The other day, someone relatively new to the older form of Mass, told me that an elderly priest had explained to him that liturgical abuses used to happen in the old days with priests saying Mass too hurriedly. The old chap then told him (wait for it...) about how priests used to say the Mass for the Dead whenever it was allowed because it was shorter.
Now there are various possible views on the question of making Mass shorter. St Philip Neri used to remain so long in rapture after Communion that the altar server would leave him and come back later. But this was only at a private Mass. For public Masses, he insisted that priests should stick to 30 minutes maximum because the people might need to go to work and it would be wrong to discourage them from daily Mass.
But if it is to be considered an abuse to choose shorter texts, the abuse has by no means been corrected by the newer form of the Mass. It is very common for Eucharistic Prayer II to be said daily, and even on a Sunday, contrary to advice of the GIRM - simply because it is shorter. It saddens me greatly that some grand celebrations take an hour and a half but Eucharistic Prayer II is chosen because it is shorter - saving perhaps two or three minutes at most.
A further question has bothered me for some time with the new rite. What criteria do you use for choosing any of the options? Which memorial acclamation shall we have today? Which penitential rite? At seminary, we used to sit in small liturgy planning groups and agonise over such things. I suppose it still happens. You could argue that such planning needs to be a part of every liturgy. Frankly, I could not imagine a more inward-looking model of Church than one in which people spent time choosing whether to use Eucharistic Prayer 2 or 3 on Tuesday of the 29th week of the year. In any case, can you really fit one memorial acclamation to the readings more than any other? Let's face it, there is nothing pastoral or liturgical about the choice of texts in many cases. In practice, it comes down to the priest's whim or something like "we'll have number 2 today because we had number 3 yesterday." You might as well do "one potato, two potato, three potato, four..." (Then in Year B we could do "dip dip sky blue...")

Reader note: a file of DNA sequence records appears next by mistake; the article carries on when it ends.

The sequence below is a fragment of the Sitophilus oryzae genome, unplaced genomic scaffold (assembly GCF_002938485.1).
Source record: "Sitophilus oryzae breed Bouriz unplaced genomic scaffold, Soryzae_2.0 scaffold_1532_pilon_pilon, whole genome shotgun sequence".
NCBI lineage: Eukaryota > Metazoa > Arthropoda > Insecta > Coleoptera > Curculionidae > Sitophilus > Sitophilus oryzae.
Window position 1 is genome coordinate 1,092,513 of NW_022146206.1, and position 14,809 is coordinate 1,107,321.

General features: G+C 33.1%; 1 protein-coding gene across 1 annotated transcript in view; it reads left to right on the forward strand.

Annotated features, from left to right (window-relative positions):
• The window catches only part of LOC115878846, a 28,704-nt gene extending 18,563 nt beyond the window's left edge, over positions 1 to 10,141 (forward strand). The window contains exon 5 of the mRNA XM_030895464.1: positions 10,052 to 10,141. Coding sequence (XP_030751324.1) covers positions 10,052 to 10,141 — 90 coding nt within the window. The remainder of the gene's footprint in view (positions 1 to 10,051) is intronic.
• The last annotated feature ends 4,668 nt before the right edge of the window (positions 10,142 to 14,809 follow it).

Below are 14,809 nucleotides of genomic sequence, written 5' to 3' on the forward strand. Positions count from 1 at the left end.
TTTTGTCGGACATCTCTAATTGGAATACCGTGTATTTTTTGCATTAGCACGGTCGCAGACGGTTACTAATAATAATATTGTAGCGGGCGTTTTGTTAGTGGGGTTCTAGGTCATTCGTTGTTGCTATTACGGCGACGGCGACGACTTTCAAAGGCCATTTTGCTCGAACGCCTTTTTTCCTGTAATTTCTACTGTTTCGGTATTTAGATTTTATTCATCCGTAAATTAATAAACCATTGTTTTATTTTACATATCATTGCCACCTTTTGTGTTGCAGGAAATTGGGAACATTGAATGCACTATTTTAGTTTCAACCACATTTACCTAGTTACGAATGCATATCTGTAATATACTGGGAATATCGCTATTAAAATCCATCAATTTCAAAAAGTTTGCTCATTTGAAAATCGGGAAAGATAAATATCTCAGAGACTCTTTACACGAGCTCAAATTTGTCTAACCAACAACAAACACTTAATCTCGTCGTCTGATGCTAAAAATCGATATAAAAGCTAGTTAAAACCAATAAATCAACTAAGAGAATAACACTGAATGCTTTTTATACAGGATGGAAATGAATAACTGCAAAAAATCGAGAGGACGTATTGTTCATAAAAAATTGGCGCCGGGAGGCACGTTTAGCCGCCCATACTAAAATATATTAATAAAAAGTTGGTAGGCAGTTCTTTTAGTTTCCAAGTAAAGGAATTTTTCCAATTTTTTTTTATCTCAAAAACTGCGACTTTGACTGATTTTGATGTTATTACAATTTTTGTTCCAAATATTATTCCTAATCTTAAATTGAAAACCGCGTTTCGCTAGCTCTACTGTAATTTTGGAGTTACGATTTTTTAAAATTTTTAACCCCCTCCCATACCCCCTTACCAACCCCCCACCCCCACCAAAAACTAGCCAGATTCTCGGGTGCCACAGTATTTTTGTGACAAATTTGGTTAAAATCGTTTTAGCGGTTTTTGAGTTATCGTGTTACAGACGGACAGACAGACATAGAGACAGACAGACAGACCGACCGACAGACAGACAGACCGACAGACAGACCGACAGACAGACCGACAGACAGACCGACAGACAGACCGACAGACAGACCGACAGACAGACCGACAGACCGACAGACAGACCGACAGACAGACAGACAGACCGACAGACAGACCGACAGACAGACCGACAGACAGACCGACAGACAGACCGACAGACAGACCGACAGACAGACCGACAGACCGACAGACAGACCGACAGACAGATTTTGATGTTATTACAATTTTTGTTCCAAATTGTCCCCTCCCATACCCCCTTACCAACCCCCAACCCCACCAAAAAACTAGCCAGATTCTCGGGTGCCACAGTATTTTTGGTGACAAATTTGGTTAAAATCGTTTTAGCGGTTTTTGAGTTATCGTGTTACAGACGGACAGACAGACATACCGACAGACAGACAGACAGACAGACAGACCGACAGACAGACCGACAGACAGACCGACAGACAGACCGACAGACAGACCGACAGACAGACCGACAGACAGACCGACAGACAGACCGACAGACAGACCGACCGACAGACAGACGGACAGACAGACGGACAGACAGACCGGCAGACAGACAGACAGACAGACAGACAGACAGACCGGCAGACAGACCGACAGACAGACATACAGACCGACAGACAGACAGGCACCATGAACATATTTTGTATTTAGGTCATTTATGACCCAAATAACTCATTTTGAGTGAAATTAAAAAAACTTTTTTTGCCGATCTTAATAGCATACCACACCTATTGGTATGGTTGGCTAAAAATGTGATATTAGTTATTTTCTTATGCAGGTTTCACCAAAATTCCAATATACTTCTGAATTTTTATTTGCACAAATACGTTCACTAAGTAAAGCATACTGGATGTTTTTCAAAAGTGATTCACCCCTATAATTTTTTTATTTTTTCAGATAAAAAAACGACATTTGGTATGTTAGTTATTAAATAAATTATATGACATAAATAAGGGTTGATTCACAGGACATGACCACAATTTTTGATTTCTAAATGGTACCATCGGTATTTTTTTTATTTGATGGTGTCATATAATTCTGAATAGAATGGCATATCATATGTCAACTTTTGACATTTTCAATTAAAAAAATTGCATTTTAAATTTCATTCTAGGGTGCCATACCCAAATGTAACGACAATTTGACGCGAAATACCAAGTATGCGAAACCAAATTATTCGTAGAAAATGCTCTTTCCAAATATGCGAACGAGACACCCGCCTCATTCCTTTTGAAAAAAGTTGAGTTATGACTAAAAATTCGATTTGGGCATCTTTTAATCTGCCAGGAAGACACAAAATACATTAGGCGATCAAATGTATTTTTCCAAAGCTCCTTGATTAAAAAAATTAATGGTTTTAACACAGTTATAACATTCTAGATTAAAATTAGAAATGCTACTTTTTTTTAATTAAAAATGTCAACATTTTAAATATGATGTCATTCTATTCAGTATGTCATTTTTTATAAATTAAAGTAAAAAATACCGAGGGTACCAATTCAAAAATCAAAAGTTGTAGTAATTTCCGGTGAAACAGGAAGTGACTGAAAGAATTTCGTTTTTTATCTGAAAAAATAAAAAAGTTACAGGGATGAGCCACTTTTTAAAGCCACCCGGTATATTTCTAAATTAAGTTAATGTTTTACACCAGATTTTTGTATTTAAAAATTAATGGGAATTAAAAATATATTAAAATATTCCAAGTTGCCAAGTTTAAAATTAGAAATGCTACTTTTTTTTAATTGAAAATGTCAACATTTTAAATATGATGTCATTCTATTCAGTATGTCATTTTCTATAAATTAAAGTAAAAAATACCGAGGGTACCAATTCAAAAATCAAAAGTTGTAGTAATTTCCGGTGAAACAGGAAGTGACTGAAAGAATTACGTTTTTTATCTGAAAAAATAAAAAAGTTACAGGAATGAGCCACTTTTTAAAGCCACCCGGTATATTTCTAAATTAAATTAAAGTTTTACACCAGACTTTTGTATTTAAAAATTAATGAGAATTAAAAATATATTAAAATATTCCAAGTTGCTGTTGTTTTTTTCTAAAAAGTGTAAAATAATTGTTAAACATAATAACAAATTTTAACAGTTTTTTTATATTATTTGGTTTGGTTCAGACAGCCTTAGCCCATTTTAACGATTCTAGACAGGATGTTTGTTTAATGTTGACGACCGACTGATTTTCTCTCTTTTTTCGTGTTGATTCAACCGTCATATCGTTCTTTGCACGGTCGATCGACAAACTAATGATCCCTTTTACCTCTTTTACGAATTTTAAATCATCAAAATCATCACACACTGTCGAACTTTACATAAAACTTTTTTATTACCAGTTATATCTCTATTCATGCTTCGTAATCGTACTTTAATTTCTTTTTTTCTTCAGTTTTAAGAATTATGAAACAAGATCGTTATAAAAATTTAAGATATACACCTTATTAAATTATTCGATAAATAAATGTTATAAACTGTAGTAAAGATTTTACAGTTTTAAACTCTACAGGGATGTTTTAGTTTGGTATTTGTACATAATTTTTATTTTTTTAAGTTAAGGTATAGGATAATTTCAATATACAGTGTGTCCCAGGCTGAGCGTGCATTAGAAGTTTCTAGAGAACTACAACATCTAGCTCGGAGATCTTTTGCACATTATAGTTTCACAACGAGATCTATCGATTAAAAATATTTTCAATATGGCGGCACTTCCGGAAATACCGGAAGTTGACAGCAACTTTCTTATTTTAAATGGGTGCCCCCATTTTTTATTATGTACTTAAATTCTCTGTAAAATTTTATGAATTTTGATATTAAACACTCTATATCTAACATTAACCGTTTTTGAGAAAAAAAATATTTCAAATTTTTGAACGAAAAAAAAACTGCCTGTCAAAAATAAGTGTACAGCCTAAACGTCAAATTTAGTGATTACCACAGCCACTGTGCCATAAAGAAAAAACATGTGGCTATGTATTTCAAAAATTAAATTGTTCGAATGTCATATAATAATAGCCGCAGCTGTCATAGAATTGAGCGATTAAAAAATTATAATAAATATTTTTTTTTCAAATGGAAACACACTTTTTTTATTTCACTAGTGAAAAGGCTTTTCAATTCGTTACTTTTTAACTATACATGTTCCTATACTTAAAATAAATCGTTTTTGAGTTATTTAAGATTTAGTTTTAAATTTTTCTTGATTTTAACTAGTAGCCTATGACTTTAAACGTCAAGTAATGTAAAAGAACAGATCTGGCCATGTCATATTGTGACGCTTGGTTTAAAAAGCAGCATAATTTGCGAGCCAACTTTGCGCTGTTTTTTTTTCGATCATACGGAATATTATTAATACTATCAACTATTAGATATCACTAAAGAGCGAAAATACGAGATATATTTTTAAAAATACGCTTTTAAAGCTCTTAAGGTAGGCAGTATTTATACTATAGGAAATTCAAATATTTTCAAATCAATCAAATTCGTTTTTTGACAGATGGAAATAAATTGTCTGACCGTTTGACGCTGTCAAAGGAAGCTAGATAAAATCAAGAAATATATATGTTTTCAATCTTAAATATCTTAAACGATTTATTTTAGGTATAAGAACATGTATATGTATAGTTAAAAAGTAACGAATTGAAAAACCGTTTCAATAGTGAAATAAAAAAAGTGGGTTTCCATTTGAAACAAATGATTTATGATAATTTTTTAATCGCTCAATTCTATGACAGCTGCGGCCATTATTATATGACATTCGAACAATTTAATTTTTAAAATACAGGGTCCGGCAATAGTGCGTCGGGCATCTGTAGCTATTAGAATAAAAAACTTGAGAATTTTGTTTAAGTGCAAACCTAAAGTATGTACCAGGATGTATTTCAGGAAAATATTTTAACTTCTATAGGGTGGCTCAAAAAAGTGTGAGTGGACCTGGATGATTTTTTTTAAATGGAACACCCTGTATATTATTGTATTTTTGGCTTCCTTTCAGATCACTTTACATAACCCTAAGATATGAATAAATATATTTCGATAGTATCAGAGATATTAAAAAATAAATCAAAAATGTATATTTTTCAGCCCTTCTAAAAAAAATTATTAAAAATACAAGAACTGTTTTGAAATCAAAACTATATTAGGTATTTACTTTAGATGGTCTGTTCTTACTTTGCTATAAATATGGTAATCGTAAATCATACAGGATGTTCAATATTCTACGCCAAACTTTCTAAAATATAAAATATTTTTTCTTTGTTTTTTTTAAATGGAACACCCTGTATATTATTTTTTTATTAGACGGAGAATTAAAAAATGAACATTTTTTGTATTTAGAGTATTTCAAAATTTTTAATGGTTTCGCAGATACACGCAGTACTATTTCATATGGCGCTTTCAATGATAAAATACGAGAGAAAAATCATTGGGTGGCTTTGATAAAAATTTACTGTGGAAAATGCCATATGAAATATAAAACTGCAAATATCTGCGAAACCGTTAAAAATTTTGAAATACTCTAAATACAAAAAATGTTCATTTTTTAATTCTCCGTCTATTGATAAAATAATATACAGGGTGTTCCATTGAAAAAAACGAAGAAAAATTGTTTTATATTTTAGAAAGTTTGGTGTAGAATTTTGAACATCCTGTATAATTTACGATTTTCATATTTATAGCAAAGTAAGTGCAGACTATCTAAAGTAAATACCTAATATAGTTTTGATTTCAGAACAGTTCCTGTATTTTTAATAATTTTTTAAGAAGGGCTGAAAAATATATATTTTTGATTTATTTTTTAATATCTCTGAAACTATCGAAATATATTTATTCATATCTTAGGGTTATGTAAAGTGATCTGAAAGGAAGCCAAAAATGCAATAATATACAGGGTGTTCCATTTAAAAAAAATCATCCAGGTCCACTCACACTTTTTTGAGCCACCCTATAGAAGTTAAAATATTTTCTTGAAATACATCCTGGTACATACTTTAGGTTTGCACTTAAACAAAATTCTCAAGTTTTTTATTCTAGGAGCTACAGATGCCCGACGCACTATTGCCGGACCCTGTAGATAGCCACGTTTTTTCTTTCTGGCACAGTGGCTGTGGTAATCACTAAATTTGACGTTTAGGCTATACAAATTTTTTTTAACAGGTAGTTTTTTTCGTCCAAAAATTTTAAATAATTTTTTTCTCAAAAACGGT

So what do I do? When I say Mass in the Novus Ordo, I always use the first penitential rite, the second memorial acclamation (in English - i.e. the one that corresponds to the first choice in the editio typica). Most of the time, I say the Roman Canon although sometimes I say the third Eucharistic Prayer by way of entering into the spirit of the Novus Ordo and not "imposing my views" on others. However I am beginning to think that this is an unnecessary scruple and I am coming round to the view that it would be better simply to return to the Roman Canon for all Masses.
The advantage of this way of "choosing" is that there is less variation from day to day in the ritual of the Mass. The greater regularity "calms" the celebration of Mass a little and offers more opportunity for people to pray using the texts themselves, or to contemplate quietly the mysteries of Christ that are made present.